Last week, a friend posted a photograph on his facebook page.  It was an image of a manger scene.  The figures appeared to be made of clay or ceramic.  You can see a donkey, a cow, some sheep.  Mary and Joseph are there on either side of the manger full of hay holding the baby Jesus.  But if you look closely at the figure of Jesus he is being held firmly in place with a white, plastic strip—a cable tie—that wraps around the belly of the baby Jesus and manger.  “This baby Jesus isn’t going anywhere,” the facebook caption read.  (Oddly enough, this morning I found a cable tie on the ground, on the driveway between the church and the church house.)  My friend is a student at Princeton Seminary.  I asked him, “Where is this crèche?”  “Mackay,” he replied.  “Mackay at Princeton Seminary?” I asked, surprised? Mackay is the name of the student center on the Princeton Seminary campus.  “Oh yeah,” he replied.  Now, seminarians are known for their many pranks.  I was involved in several.  So I can appreciate that the administration took precautions that seminarians wouldn't steal the baby Jesus. 

            I felt there was a good sermon illustration in there somewhere. The more I thought about it I wondered, isn’t this what we love to do, both in the church and in the academy:  keep Jesus fully secured in his crib, locked in one location in space and time, fearful that he might be “stolen” from us.  What if he is present with us here, in this space and time, in us?  What if the crèche is empty, what if the Christ child is waiting to be birthed anew in us, “in birth after birth, ever fresh and fresh”?

            This is what the wise and, some might say, dangerous Dominican theologian Meister Eckhart (c.1260-c.1327) said centuries ago, this was what he trying to get across in his teaching and preaching back in the thirteenth and fourteenth centuries.  “The Creator is constantly creating and the universe is constantly being created.”[7]  Eckhart wrote, “It is given to every person to become the child of God, substantially indeed in Christ, but in himself or herself by adoption through grace.”[8]  The incarnation calls us, again and again, to discover our identities as sons and daughters of God.  For “what good is it to me,” Eckhart asked, “if the son of God was born to Mary 1400 years ago, but is not born in my person and in my culture and in my time?”  That’s our question, too.  Just add 600 years.  He asked this question confident in the answer that God continues to create in us. We can have the same confidence.  “God is here—in this very place­—” Eckhart insisted, “just as much incarnate as in a human being long ago.  And this is why God has become a human being:  that Divinity might give birth to you as its only begotten Son [and Daughter], and as no less….  The Creator gives birth to the divine child in the innermost part of the soul and gives birth to you with its only begotten Son as no less.”[9] 

Risking spirit in flesh – in birth after birth after birth. Ever fresh and fresh.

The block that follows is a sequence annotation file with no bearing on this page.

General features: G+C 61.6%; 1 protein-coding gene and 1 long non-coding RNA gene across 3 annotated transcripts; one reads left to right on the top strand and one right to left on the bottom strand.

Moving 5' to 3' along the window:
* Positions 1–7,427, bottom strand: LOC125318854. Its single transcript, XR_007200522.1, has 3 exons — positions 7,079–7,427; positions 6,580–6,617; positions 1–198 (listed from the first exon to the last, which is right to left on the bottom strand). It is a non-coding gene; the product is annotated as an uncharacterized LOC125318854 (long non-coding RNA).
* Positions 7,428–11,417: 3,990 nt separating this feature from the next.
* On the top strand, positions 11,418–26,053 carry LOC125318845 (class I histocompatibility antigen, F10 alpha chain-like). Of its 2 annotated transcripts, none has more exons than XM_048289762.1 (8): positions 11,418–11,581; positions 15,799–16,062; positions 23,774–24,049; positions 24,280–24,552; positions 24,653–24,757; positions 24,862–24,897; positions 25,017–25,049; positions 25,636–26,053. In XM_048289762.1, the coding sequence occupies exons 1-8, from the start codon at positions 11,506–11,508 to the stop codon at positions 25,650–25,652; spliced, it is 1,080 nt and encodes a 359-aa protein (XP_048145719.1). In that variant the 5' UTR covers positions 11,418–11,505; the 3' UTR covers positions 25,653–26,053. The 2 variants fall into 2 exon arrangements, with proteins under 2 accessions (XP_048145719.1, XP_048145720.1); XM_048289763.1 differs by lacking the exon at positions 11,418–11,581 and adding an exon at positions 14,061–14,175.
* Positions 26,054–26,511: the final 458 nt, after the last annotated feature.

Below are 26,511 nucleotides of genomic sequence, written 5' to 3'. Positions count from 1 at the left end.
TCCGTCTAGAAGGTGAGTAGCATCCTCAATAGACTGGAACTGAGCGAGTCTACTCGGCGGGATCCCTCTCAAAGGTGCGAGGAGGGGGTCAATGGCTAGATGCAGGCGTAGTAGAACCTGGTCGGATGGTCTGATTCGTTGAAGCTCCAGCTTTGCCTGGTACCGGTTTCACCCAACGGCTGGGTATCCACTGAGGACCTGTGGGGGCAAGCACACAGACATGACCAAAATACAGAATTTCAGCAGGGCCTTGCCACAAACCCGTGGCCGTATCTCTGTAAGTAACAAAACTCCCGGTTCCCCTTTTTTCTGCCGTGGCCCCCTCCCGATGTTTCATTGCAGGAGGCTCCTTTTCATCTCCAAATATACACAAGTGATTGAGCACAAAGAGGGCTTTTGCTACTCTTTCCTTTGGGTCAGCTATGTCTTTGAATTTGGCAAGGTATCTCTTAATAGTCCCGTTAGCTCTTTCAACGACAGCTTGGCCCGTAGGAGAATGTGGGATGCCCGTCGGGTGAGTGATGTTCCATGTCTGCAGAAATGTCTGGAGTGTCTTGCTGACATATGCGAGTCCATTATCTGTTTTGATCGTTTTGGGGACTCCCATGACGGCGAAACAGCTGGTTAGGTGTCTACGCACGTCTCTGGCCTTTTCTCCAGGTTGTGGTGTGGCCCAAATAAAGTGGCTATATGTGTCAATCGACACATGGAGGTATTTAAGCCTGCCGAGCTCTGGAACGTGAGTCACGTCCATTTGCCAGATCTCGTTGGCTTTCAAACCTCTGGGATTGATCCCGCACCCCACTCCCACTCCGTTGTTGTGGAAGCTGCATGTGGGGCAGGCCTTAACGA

Amazing.


[1] See Dietrich Bonhoeffer, Christ the Center, trans. Edwin H. Robertson (New York:  Harper & row, 1978), 47-48.
[2] I am grateful to Fr. Richard Rohr for this insight/comment.
[3] Robert Frost, “But God’s own descent,” In the Clearing (New York:  Holt, Rinehart and Winston, 1962), 7. I’m grateful to my good friend, the Reverend Alex “Chuck” Coblentz for first sharing this poem with me.
[4] Walter Brueggemann, Isaiah (Louisville:  Westminster John Knox Press, 1998),  98.
[5] Brueggemann, 99.
[6] Brueggemann, 102.
[7] Matthew Fox on Meister Eckhart in The Coming of the Cosmic Christ:  The Healing of Mother Earth and the Birth of a Global Renaissance (San Francisco:  HarperOne, 1988), 122.
[8] Eckhart cited in Fox, 121-123.
[9] Eckhart cited in Fox, 121-123.

13 December 2011

An Advent Series: The Way Toward Birth - III. Lost in the Dark


Isaiah 9:2-7 & Luke 1: 39-55

Third Sunday of Advent/11th December 2011

Advent means “coming.”  In this season we remember the original coming of Jesus, of that journey to Bethlehem, to the place of God’s incarnation, the Word made flesh.  It’s also about the future coming of Christ at the culmination of time.  We could also say it’s about arrival–the arrival of God with us, the promised future arrival of Christ.  There’s yet a third meaning. It’s also about our “coming,” our “arrival” in Bethlehem, to the place of God’s incarnation, God’s Word made flesh in us.  It’s about Jesus’ coming into our lives, his arrival in our lives, in the flesh.  It’s this latter view that I’ve been trying to stress the last two weeks in this series.  The incarnation occurred and continues to occur in us.  What God reveals to us through Christ, God has always been doing and will continue to do.  Once we see this pattern at work in him we can see the pattern at work all around us, in the world and in our lives.[1]  God is in the birthing business, as it were, and delights in bringing universes and things and, most of all, people to life.